5 Reasons You Need Reverse Prayer Pose
Reverse Prayer Pose, (Pashchima Namaskarasana)
* Paschim = west, in this context, it means backside
* Namaskar = greeting
* Asana = pose
* Also known as Viparita Namaskarasana & Penguin Pose
5 Reasons You Need Reverse Prayer Pose:
1. Releases tension from your shoulders and collarbone area
2. Aids in wrist and forearm flexibility
3. Stretches and opens tight wrists and hands
4. Amazing counter-pose for activities that require griping your hands
5. Helps open up the chest
1. Bring your arms behind your back and join the palms with fingertips facing downward.
2. As you inhale, turn the fingertips inwards towards the spine and bring them to face upwards OR refer to Version 2 if needed due to tightness.
3. Do not excessively push the chest and ribs forward, rather bring the back against the hands, the blade of the hands should be firmly against the back.
4. Hold for as long as you feel needed to feel stretch.
5. As you exhale, slowly turn the fingertips downward OR slowly release Version 2 modification.
Although the classic version of the pose is difficult, if not impossible, for some people, a second variation, where you hold your elbows or forearms, makes the pose accessible to almost everyone.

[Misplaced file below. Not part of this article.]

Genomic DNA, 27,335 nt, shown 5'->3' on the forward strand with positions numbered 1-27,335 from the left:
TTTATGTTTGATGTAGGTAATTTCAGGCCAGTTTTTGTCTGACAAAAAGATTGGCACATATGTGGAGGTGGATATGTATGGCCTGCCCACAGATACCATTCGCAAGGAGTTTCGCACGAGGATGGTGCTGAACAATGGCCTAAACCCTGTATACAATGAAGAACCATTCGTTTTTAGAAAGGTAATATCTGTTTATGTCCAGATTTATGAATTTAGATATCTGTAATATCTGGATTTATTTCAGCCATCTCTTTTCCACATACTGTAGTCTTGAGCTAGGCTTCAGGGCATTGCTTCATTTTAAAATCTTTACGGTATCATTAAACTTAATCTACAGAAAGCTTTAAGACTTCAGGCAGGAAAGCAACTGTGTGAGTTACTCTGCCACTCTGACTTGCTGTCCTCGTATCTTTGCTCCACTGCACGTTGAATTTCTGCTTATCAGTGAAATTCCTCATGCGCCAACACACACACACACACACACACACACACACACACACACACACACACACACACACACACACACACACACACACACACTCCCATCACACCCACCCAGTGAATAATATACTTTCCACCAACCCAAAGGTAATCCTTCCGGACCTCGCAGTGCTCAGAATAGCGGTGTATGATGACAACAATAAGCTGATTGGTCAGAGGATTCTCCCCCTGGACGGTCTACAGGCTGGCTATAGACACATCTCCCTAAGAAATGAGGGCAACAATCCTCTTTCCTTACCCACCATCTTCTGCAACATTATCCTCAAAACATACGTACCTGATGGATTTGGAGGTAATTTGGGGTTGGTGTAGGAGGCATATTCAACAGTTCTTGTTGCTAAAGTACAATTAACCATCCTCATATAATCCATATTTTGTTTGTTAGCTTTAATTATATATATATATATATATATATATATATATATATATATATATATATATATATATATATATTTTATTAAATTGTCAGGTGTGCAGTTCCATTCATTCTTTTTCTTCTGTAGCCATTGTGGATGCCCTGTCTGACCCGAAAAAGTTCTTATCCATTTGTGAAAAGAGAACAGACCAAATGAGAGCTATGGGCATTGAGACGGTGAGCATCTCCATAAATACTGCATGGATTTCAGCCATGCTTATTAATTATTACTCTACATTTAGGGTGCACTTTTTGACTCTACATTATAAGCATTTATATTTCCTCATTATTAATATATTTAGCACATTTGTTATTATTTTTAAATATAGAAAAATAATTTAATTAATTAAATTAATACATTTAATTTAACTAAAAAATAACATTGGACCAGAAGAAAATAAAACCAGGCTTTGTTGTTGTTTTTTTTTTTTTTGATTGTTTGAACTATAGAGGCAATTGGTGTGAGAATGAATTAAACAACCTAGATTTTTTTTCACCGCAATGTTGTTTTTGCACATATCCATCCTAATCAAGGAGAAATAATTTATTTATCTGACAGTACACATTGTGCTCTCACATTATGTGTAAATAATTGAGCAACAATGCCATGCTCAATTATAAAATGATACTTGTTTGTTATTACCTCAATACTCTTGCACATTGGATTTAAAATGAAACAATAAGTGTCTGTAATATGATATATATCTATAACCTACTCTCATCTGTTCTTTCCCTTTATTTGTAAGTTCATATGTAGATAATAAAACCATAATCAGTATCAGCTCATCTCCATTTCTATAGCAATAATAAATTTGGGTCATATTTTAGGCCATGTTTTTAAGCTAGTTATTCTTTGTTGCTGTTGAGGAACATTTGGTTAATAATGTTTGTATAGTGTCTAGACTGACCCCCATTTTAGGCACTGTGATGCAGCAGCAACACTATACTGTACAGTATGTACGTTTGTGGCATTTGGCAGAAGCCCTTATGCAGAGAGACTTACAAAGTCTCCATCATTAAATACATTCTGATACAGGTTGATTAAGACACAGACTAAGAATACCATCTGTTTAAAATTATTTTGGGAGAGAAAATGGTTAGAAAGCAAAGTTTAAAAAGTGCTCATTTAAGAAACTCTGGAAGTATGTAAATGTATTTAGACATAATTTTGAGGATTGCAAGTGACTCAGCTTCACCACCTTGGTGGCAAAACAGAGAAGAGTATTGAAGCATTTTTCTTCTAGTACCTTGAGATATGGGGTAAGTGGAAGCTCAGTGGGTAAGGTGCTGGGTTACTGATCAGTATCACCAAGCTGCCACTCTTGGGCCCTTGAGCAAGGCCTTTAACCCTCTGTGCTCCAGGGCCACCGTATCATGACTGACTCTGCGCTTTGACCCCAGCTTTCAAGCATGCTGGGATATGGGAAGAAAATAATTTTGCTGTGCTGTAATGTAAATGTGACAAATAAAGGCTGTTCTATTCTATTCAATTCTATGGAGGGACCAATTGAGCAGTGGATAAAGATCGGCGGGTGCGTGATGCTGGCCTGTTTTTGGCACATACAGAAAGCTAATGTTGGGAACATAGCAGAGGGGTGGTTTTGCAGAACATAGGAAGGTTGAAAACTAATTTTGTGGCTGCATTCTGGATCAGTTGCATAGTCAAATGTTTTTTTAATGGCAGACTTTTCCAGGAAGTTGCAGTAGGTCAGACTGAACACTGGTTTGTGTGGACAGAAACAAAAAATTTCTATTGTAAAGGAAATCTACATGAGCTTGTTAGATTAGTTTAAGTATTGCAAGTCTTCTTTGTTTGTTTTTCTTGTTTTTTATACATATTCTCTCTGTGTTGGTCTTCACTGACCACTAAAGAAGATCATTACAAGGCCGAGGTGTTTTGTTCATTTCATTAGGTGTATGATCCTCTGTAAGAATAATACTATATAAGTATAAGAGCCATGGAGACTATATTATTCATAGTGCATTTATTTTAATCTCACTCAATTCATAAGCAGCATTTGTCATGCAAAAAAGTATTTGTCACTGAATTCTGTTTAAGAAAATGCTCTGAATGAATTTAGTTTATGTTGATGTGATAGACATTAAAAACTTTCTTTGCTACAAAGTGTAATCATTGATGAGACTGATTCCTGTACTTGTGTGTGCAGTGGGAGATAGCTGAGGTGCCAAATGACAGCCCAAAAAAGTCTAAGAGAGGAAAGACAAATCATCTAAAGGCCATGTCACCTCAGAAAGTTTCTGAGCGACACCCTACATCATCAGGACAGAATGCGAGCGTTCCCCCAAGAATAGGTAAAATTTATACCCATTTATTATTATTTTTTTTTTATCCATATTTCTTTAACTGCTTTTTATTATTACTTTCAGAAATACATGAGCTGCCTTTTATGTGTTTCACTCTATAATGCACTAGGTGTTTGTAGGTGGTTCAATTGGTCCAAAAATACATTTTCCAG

– Take your arms out to your sides with your elbows bent to a 90-degree angle and your palms facing forward.
– Spin your forearms forward and down (this is internal rotation) so your fingertips point down toward the floor.
– Bring your right forearm behind your back so the forearm rests on your lower back.
– Bring your left arm in as well, grabbing your left forearm or elbow with your right hand.
– Spin your left hand around to grab your right forearm or elbow.
Wrist & Shoulder Health:
Rolling your shoulders back further and slowly pressing your hands into prayer behind your back will strengthen the tendons in your wrists to discourage carpal tunnel and tendonitis.
Always work within your own range of limits and abilities.
If you have any medical concerns, talk with your doctor before practicing any Yoga practice.